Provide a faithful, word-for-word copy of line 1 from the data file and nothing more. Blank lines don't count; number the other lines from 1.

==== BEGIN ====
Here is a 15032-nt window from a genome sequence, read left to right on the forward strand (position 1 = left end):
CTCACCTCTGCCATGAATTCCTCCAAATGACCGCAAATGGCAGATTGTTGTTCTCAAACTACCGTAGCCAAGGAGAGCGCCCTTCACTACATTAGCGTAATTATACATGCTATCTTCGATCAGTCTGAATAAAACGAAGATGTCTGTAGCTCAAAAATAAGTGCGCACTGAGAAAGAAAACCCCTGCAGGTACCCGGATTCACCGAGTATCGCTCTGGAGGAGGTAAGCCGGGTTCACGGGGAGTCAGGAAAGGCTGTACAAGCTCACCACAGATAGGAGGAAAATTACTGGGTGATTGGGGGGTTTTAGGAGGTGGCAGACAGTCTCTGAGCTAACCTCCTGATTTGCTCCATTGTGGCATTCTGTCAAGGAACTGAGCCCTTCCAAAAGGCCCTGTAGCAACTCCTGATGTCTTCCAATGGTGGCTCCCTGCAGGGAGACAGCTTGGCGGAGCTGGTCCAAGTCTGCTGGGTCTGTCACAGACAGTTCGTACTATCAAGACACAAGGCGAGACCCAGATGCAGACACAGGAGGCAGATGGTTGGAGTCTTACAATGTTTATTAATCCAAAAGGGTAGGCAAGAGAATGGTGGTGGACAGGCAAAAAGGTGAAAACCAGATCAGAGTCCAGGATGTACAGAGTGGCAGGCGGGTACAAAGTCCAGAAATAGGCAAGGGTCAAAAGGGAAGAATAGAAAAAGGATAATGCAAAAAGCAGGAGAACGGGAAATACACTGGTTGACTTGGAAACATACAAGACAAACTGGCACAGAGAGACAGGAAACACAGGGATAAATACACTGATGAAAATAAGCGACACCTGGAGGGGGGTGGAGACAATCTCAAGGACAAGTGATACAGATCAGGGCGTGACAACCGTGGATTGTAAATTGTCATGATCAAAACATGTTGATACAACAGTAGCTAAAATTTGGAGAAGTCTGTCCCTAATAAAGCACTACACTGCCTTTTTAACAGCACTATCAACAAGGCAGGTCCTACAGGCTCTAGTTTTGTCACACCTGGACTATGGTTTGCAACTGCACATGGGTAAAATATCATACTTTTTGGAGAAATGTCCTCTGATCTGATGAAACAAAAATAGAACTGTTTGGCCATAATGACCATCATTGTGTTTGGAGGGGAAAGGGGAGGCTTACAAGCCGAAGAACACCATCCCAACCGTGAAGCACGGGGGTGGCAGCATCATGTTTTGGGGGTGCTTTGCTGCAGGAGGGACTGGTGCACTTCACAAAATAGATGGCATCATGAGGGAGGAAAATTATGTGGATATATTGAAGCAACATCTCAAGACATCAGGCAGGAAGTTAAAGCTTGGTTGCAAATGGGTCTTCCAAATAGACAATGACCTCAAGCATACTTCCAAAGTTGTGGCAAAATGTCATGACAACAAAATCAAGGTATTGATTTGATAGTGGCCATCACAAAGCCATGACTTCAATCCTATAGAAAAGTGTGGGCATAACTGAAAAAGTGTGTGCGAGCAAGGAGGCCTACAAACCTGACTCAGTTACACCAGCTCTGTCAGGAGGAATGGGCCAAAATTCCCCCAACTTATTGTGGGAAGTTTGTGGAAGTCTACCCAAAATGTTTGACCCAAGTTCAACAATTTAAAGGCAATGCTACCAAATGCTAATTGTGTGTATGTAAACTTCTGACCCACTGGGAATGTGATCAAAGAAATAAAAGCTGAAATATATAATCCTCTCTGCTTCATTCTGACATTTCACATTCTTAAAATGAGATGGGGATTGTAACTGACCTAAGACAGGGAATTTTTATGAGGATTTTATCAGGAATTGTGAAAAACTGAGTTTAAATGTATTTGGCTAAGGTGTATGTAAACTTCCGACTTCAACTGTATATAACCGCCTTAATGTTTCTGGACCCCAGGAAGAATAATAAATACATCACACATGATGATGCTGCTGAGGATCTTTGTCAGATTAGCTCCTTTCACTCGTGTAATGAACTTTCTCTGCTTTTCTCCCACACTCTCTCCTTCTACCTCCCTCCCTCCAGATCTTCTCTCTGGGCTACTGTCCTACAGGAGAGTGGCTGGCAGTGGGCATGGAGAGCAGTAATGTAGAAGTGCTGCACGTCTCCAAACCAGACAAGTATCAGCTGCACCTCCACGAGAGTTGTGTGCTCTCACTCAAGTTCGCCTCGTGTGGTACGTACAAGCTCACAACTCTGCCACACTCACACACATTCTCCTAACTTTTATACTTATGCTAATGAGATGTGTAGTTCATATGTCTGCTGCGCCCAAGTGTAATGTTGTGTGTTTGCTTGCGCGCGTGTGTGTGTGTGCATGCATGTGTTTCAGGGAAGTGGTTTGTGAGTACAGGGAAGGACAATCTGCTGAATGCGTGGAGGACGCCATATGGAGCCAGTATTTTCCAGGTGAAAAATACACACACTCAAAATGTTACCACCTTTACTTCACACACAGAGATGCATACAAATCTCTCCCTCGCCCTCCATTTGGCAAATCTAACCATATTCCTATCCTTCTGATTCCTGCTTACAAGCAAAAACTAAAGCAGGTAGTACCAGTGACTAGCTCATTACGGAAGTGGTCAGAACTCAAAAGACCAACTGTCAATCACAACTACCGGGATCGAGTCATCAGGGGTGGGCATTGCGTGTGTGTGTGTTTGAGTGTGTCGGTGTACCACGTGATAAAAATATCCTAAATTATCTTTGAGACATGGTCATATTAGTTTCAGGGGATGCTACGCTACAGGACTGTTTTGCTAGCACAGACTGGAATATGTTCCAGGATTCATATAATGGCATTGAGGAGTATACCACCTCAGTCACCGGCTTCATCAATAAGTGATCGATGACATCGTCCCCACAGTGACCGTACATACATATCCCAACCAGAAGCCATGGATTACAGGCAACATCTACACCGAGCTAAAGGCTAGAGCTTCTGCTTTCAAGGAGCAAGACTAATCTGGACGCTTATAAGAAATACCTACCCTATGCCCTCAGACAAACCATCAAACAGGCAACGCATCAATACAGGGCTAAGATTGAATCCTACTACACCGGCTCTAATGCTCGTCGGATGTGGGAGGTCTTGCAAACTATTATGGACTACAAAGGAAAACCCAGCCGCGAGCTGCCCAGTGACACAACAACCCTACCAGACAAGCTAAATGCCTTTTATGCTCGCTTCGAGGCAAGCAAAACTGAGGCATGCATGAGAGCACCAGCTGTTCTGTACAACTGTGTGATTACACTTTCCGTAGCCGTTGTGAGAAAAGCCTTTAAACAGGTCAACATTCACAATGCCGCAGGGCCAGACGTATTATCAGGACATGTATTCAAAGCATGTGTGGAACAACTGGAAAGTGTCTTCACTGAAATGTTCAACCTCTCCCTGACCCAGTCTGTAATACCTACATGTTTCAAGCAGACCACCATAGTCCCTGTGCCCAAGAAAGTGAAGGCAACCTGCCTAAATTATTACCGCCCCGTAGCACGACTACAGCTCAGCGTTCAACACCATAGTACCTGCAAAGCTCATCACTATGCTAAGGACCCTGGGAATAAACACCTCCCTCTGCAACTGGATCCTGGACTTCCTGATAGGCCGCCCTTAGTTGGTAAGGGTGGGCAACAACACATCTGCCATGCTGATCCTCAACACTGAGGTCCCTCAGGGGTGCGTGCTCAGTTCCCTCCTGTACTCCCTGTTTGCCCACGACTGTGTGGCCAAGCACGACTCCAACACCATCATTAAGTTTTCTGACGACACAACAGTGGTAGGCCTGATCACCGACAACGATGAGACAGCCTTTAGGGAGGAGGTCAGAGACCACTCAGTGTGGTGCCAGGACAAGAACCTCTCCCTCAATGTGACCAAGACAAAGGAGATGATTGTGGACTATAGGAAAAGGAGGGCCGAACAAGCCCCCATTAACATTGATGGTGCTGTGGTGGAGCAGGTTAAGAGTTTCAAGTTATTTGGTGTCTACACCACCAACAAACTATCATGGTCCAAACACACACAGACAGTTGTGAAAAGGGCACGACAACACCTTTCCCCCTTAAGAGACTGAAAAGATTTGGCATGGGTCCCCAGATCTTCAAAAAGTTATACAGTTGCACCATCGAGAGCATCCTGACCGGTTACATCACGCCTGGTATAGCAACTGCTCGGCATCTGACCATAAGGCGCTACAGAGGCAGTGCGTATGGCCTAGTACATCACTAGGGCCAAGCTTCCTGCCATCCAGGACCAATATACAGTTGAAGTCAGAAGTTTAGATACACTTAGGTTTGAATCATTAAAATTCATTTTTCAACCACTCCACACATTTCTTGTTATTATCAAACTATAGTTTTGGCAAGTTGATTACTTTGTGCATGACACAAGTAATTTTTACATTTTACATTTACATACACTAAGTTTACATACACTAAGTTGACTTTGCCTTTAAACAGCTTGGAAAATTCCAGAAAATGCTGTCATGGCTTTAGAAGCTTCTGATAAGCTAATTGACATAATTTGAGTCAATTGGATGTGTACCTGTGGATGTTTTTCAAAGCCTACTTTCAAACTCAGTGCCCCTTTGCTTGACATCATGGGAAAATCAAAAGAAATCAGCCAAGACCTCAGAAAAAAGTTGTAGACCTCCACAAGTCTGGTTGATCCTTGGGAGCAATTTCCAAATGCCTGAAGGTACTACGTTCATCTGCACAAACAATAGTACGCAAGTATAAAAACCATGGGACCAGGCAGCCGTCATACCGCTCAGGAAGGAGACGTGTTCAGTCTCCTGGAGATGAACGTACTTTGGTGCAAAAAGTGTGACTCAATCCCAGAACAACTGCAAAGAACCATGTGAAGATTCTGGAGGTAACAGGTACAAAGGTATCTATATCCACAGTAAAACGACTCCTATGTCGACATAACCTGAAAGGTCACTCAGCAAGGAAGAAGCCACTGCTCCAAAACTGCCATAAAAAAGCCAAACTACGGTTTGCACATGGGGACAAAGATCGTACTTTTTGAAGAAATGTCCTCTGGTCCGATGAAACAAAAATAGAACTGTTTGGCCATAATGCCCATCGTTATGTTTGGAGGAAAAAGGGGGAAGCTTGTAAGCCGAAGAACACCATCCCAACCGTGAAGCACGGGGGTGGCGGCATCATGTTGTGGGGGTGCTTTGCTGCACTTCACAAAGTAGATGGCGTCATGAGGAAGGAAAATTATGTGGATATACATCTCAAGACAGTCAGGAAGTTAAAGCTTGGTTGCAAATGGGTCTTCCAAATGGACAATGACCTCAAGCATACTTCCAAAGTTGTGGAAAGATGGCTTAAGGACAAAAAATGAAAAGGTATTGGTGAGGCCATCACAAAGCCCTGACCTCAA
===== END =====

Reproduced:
Here is a 15032-nt window from a genome sequence, read left to right on the forward strand (position 1 = left end):